First, the context of the experiment. Alma chapter 31 describes the situation. Alma and his companions have come to preach the gospel to a group called the Zoramites, who were religious and political dissenters from the Nephites. (Alma 31:1–3.) But this missionary effort had more than one motive behind it. The Nephites feared the Zoramites would stir up the Lamanites against them. Rather than send soldiers, however, Alma went as a missionary because “the preaching of the word had a … more powerful effect upon the minds of the people than the sword, or anything else, which had happened unto them.” (Alma 31:5.)

The Zoramites had placed a high stand in their churches, the Rameumptom, from the top of which they offered prayers congratulating themselves on being God’s chosen people. Since they were far more concerned with the outward appearance of a person than with the condition of his soul, they had excluded the poor from their houses of worship. This was more serious for the poor than we might suppose, because the Zoramites apparently believed there was no other way to worship. (See Alma 32:5, 9–11; Alma 33:2.) After the weekly prayers were over, the people would return “to their homes, never speaking of their God again until they had assembled themselves together again to the holy stand.” (Alma 31:23:)

Another evidence that this was no ordinary missionary journey is also found in the thirty-first chapter of Alma. The Zoramites “had had the word of God preached unto them” (Alma 31:8), but they had perverted the truth:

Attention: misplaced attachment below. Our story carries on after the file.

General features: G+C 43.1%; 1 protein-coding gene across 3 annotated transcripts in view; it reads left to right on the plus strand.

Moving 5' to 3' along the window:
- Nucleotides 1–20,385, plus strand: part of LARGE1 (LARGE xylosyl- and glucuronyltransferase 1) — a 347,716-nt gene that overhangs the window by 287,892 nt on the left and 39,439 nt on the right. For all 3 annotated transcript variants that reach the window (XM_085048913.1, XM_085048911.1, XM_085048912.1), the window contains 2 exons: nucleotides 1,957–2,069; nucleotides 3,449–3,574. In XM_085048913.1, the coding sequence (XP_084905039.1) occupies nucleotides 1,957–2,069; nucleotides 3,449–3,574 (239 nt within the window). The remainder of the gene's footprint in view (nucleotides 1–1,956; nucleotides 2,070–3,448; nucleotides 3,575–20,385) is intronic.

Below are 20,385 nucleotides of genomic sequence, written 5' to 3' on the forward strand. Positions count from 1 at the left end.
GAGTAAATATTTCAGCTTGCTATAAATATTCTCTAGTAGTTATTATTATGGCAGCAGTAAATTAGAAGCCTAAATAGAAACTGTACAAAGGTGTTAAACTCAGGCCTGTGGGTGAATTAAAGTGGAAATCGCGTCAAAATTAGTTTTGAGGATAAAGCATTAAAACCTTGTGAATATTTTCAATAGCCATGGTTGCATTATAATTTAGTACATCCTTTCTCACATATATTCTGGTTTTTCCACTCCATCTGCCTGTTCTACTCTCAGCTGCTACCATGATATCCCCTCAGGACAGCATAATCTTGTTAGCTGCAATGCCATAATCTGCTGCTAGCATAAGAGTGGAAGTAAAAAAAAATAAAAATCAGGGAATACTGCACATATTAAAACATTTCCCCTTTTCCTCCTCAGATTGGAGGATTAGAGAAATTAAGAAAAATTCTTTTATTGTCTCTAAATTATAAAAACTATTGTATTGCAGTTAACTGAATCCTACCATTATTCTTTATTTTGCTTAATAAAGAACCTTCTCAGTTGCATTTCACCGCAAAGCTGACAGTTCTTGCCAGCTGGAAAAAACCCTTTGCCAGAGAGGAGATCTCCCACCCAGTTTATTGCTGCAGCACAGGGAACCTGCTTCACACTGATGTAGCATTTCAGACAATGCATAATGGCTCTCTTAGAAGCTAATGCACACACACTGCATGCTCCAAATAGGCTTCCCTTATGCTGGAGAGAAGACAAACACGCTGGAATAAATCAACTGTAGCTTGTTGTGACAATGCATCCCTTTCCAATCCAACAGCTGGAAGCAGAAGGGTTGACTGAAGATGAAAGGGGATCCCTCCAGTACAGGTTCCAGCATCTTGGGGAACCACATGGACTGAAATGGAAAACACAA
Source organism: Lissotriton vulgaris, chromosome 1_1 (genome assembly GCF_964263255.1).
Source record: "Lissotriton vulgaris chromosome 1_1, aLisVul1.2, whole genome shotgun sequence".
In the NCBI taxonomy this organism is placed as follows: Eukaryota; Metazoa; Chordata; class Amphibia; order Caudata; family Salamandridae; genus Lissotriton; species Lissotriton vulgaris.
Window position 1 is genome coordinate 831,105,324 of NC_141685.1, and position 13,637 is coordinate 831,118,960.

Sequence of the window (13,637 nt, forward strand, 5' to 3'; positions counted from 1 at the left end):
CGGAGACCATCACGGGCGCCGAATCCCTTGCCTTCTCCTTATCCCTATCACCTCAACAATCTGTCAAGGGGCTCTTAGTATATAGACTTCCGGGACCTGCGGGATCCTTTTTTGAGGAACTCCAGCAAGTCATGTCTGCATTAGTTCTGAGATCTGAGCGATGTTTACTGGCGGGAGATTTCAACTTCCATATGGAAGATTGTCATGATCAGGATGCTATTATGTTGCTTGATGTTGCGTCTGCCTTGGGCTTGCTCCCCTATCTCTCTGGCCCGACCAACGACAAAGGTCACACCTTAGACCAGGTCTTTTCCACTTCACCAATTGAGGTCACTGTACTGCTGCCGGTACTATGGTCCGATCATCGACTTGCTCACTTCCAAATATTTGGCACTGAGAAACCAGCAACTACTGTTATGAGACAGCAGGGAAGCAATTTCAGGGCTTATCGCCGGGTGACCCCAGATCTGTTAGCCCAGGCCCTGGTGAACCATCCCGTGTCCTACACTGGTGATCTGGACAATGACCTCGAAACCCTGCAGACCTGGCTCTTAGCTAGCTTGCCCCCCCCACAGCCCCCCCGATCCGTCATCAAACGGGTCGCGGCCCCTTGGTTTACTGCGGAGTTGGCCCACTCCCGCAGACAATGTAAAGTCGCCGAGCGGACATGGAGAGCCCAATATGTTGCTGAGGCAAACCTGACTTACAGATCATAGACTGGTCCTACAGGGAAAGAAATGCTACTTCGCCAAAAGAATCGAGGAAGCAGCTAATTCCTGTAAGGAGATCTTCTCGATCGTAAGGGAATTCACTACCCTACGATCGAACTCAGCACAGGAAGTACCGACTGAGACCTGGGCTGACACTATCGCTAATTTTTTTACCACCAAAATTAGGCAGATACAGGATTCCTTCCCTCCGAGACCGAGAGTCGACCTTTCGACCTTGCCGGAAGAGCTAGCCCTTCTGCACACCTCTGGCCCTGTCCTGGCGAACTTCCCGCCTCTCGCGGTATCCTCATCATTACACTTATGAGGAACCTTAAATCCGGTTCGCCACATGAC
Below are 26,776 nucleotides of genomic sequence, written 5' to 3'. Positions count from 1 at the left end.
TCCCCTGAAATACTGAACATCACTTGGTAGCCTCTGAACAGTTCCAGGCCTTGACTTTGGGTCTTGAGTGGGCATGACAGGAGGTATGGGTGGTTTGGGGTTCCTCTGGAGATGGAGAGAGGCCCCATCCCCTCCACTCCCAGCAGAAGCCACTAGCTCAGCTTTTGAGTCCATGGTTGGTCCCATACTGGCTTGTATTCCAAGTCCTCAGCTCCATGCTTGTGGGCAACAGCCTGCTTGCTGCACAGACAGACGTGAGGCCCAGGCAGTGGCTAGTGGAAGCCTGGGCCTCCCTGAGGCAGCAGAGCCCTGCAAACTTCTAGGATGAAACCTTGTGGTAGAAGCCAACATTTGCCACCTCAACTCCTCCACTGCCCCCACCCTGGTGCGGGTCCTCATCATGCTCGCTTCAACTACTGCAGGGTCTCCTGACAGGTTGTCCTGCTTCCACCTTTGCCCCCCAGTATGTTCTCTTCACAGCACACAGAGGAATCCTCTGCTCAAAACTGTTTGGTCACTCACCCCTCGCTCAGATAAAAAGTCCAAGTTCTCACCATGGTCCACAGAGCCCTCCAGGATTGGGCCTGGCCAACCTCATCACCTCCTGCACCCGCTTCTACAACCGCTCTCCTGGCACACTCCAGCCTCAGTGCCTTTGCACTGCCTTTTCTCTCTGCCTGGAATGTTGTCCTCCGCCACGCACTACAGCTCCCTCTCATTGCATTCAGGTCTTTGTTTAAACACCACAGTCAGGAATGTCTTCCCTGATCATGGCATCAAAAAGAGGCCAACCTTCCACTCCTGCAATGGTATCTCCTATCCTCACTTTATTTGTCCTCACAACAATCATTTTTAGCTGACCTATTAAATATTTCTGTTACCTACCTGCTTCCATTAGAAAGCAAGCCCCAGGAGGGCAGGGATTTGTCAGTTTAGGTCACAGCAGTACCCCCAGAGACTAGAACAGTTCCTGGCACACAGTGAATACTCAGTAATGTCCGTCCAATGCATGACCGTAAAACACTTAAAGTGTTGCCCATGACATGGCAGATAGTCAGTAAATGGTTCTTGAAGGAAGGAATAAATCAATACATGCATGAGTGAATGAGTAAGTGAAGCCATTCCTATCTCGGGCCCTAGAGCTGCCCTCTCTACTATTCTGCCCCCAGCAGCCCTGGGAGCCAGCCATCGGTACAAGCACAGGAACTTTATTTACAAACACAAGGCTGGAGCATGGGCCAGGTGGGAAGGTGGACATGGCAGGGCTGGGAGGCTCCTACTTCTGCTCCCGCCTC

“They would not observe to keep the commandments of God. …

“Neither would they observe the performances of the church, to continue in prayer and supplication to God daily, that they might not enter into temptation.” (Alma 31:9–10.)

Alma, in what sounds much like a dedicatory prayer, reports to the Lord that “their souls are precious” and that “many” of the Zoramites “are our brethren.” (Alma 31:35.) It is clear that Alma’s sermon is directed largely to apostate members of the Church.

Among these people it is primarily the impoverished and dispossessed who listen and respond to Alma’s preaching. One addresses him and asks, in substance, “Behold, what shall [we] do?” (Alma 32:5.) Alma structures his entire sermon to reply to this question. Since these poor have been compelled to be humble, he can teach them. But he tells them it would be much better if they were not compelled, but desired to be humble. (Alma 32:13–16.) In verse 17, [Alma 32:17] Alma brings in a similar theme: many, he says, ask for a sign from heaven so they might “know of a surety.” But faith, born of a desire to believe, is the way to know of a surety. They must exercise faith in the Lord Jesus Christ and, as we shall see, have patience before they can know of a surety. That these principles are the major themes of Alma’s sermon is directly stated by Amulek, who preaches to the poor Zoramites immediately after Alma finishes. Alma, he says, “hath exhorted you unto faith and to patience.” (Alma 34:3.) Thus, to understand what Alma is doing in his “experiment,” we must relate what he says to these two themes.

Alma tells the Zoramites that they cannot know of a surety at once. An assurance comes only through the exercise of faith in those things which are true. (Alma 32:26–27, 21.) And how can they do that? First, they must “awake” and focus their minds on what they want to accomplish. They must be willing to try. In other words, they must exercise enough faith to consider that what Alma is telling them might be true, and they must work on this desire until they are willing to “give place” to his words.

This concept of “giving place” is crucial. It indicates an active concern, a conscious surrender, a willingness to do a bit of changing (indeed, a lot of changing) in one’s life and in one’s priorities. If a person will not “give place,” his attitude will prevent him from developing faith in the Lord.